Some yoga teachers strive to keep tradition alive by incorporating breathing techniques and chanting. Other instructors are satisfied with simply offering the yoga poses, or asanas, as a method of exercise to keep the body strong, supple and stress free.
Engaging in yoga, as in other life ventures, will produce results proportionate to your efforts and intentions and proper execution of alignment is crucial for optimal physical results. Focusing on the physical aspects of yoga conditions the body and calms the mind, fulfilling the surface expectations many have connected to yoga.
Downward Facing Dog is an essential pose in the majority of yoga classes and is a wonderful pose to increase strength and flexibility for other sports even if you have no interest in group yoga classes.
While learning Downward Facing Dog, and to practice standing yoga poses in general, make sure you are on a non-slip surface such as a yoga mat. Mats are available at sporting goods stores and are inexpensive. If your interest in yoga does not warrant a mat at this time, you may need to experiment with various floor surfaces in your home to find the best place to perform the exercises.
Cats and Dogs
Begin on your hands and knees in an "all fours" position. Adjust hands to be shoulder width apart with knees hip width apart. Position hands directly under the shoulders and knees under the hips. Practice arching and rounding the spine a few times. These movements, called Cat Stretch and Dog Tilt, are common therapeutic exercises.
If you are unsure, think of the "Cat" as drawing your middle back towards the ceiling, spreading your shoulder blades, and pulling your abdominals in and up. The "Dog" is the opposite action of dropping your belly towards the floor, pushing your chest forward, and lifting up the buttocks. Exhaling with the Cat and inhaling with the Dog will allow for greater range of motion and better sensation.
The Dog Tilt, as the name implies, is a warm-up position for Downward Facing Dog. Starting from Dog Tilt, slowly draw your knees off the floor and push your buttocks up and back. You are now on your feet and hands, and will feel the extra strength needed in the arms to hold the pose. Focus on straight arms and try to open your armpits. Allow your head to fall towards the floor by relaxing your neck muscles. You should be looking behind you through your legs.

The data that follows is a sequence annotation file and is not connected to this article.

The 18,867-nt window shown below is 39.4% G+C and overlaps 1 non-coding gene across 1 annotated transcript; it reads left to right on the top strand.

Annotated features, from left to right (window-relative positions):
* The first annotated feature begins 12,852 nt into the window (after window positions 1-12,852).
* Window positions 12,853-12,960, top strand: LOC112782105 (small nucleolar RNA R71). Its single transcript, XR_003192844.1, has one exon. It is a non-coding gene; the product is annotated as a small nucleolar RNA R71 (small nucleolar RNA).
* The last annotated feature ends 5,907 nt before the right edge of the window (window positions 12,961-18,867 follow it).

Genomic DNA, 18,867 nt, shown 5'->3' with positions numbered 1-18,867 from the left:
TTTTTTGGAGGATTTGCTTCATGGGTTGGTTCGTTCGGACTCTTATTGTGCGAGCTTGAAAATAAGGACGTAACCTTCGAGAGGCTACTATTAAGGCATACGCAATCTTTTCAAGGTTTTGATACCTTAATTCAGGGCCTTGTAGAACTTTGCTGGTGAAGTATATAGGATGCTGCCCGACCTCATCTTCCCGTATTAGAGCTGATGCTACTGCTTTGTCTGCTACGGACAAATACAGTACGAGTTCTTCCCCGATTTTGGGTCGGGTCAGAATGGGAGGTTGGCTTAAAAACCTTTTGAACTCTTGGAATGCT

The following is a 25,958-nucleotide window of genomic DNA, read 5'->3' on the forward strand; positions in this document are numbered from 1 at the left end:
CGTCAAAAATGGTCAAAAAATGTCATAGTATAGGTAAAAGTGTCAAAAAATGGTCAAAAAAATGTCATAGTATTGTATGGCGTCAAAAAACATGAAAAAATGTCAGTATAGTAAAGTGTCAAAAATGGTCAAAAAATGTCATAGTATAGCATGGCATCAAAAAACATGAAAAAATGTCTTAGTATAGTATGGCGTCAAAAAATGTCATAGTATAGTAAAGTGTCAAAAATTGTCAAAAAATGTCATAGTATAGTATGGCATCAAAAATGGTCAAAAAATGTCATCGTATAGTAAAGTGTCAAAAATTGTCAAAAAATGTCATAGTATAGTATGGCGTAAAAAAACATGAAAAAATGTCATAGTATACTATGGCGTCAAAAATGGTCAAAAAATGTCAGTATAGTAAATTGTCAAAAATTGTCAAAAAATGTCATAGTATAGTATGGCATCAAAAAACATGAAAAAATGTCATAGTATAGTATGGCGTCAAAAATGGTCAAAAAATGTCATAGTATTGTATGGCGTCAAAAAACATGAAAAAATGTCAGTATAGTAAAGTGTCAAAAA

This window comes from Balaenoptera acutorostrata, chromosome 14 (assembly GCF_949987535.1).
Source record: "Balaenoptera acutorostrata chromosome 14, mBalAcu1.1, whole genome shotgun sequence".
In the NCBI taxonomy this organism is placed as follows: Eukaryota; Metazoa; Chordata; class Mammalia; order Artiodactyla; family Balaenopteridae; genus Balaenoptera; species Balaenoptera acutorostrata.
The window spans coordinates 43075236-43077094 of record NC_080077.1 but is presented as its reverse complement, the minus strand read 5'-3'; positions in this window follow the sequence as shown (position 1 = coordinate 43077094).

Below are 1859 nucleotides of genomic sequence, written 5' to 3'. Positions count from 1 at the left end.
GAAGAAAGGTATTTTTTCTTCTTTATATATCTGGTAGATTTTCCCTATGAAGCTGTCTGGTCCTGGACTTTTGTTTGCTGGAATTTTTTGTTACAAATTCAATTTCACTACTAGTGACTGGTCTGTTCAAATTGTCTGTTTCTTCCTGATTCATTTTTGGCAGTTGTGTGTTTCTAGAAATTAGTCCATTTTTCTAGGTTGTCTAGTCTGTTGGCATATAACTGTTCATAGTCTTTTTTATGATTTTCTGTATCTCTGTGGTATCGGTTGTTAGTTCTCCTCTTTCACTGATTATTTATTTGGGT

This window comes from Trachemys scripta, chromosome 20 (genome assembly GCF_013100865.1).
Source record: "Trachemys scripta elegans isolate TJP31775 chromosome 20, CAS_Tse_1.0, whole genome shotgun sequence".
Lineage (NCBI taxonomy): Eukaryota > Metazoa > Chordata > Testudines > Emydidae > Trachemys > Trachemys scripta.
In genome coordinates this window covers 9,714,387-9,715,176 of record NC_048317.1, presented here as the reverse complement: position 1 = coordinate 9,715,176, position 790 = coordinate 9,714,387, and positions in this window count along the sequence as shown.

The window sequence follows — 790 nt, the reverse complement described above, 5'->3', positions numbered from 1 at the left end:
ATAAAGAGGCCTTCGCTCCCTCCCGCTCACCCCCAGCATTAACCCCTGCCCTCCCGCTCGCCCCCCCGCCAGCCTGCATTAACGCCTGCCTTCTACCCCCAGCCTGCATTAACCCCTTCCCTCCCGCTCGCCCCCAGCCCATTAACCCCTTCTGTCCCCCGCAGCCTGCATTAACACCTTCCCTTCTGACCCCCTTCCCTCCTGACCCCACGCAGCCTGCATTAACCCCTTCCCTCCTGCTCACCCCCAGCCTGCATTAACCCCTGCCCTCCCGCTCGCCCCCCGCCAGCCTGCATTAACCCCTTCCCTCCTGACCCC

The shape of the body in Downward Facing Dog resembles an inverted letter "V," with the tailbone representing the point of the "V." In most people, the legs should not be entirely straight because doing so restricts the ability the lift the buttocks, which is necessary for deep stretching in the hamstring muscles.
Photo by: Gonzalo Villota Photography
You may need to adjust the distance between hands and feet. Experiment with walking the feet back or forward an inch or two and notice if you are better able to feel the stretch and/or have better balance.
Trust your natural feelings and keep shifting around for a few moments. When you find the correct footing hold the pose still for five breaths. Drop to your knees to rest and continue with three to five more Downward Facing Dogs, taking liberty to incorporate stretches that you may already regularly perform between or after each Dog.
Benefits: Strengthens arms and back, relieves tension in the neck, and creates flexibility in the hamstrings (back of the thighs) and shoulders.Cautions: May not be suitable for those with chronic shoulder or wrist pain, undiagnosed lower back problems, and/or untreated high blood pressure.
Monica Schmidt holds a BS in exercise science and health promotion from Florida Atlantic University, Boca Raton, Florida. She has been teaching fitness and power yoga for 10 years. Monica can be reached at 561-789-8080. Please visit www.somethingyoga.com, Monica's home studio in Boca Raton, for more information on yoga classes and the healing arts.